Afton, Oklahoma
View of Route 66 in downtown Afton, Oklahoma
Location within Ottawa County and the state of Oklahoma
Coordinates: 36°41′31″N 94°57′50″W / 36.69194°N 94.96389°W / 36.69194; -94.96389Coordinates: 36°41′31″N 94°57′50″W / 36.69194°N 94.96389°W / 36.69194; -94.96389
CountryUnited States
StateOklahoma
CountyOttawa
Area
 • Total2.02 sq mi (5.23 km2)
 • Land2.02 sq mi (5.23 km2)
 • Water0.00 sq mi (0.00 km2)
Elevation
787 ft (240 m)
Population
 • Total1,049
 • Estimate 
(2019)[3]
1,020
 • Density505.20/sq mi (195.04/km2)
Time zoneUTC-6 (Central (CST))
 • Summer (DST)UTC-5 (CDT)
ZIP code
74331
Area code(s)539/918
FIPS code40-00600[4]
GNIS feature ID1089546[5]
Websitewww.travelok.com/Afton
Afton Station, now a Packard museum and visitors center.
Afton Station, now a Packard museum and visitors center.

Afton is a town in southwest Ottawa County, Oklahoma, United States. The population was 1,049 as of the 2010 census,[2] with population growth stemming from the near abandonment of nearby towns of Cardin and Picher because of ground contamination sites by local mining quarries. The town may have been named for the Scottish River Afton.[6]

History

Afton developed in this part of the Cherokee Nation in Indian Territory after the Atlantic and Pacific Railroad Company (later the St. Louis and San Francisco Railway, or Frisco) built tracks through the area to Vinita in 1871. According to Oklahoma historian George Shirk, a Scottish railroad surveyor, Anton Aires, named the town Afton after his daughter. Others have claimed the name comes from Robert Burns's poem, "Flow Gently Sweet Afton." Both Afton Aires' name and the Burns'poem honor the River Afton in Scotland.[6]

A post office was established in Afton during 1886. The 1900 census showed a population of 606.[7] In 1901, the Kansas City, Fort Scott and Memphis Railroad, which soon became part of the Frisco system, constructed another line through the town, creating a shorter route to Kansas City, and causing another spurt of population growth. The town became a Frisco division point and shipping center for the surrounding agricultural area.((efn/Agriculture mainly featured wheat, corn, hay and livestock.[6])) In 1910, Afton's population was 1,276; the town had two schools, a waterworks, two hotels, two banks, a brick and tile plant, a creamery, a newspaper, mills and grain elevators. The population peaked at 1,518 in 1920, but a depression after World War I caused a drop to 1,219 in 1930.[7][6]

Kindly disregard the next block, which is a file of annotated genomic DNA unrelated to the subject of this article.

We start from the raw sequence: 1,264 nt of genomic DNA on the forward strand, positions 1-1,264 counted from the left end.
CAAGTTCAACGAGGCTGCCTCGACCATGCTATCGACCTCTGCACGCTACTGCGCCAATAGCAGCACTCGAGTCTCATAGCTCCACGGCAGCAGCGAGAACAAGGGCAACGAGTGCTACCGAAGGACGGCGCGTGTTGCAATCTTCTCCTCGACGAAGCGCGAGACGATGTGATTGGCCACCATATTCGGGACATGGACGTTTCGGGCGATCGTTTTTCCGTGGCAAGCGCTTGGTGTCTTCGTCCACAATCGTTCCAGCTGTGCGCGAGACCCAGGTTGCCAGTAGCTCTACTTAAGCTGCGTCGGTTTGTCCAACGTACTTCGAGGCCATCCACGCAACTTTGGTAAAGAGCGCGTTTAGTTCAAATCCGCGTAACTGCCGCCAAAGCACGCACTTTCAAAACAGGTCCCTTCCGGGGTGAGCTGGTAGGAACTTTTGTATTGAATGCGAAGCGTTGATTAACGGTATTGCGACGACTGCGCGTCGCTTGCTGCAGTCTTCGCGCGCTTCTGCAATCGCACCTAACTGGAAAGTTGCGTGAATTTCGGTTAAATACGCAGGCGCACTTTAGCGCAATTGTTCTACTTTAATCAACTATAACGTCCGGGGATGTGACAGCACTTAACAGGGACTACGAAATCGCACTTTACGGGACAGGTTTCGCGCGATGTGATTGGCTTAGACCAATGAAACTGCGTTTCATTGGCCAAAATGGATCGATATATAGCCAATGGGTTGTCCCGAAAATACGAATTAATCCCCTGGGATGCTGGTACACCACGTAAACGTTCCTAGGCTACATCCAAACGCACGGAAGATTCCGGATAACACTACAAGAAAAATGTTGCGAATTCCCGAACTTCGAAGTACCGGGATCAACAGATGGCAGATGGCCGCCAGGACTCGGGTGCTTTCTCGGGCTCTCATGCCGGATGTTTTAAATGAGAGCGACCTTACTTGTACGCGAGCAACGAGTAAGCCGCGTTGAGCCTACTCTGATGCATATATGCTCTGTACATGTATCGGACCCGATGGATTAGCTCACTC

Geography

Afton is located at 36°41′31″N 94°57′50″W / 36.69194°N 94.96389°W / 36.69194; -94.96389 (36.691845, -94.964024).[8]

According to the United States Census Bureau, the town has a total area of 1.6 square miles (4.1 km2), all land.

Originally a farming and railroad community, Afton is located on the historic Route 66. Route 66 was bypassed by I-44 in 1957. Businesses which formerly served US 66 travellers in the town's heyday included the Palmer Hotel, Rogers’ Motel, Rest Haven Motel, Green Acres Motel and Avon Motor Court, Baker's Cafe, Clint's Cafe, Smith Store and Barrett's Food Store, Mack's Place and Fred's 66 Bar.[9]

The Afton Station Packard Museum is housed in a former D-X filling station, built in 1937 and restored in 1999 to house Packard and U.S. Route 66 memorabilia.

Demographics

Historical population
Census Pop.
1900606
19101,279111.1%
19201,51818.7%
19301,219−19.7%
19401,2613.4%
19501,252−0.7%
19601,111−11.3%
19701,022−8.0%
19801,17414.9%
1990915−22.1%
20001,11822.2%
20101,049−6.2%
2019 (est.)1,020[3]−2.8%
U.S. Decennial Census[10]

Afton is part of the Joplin-Miami, MO-OK metropolitan area.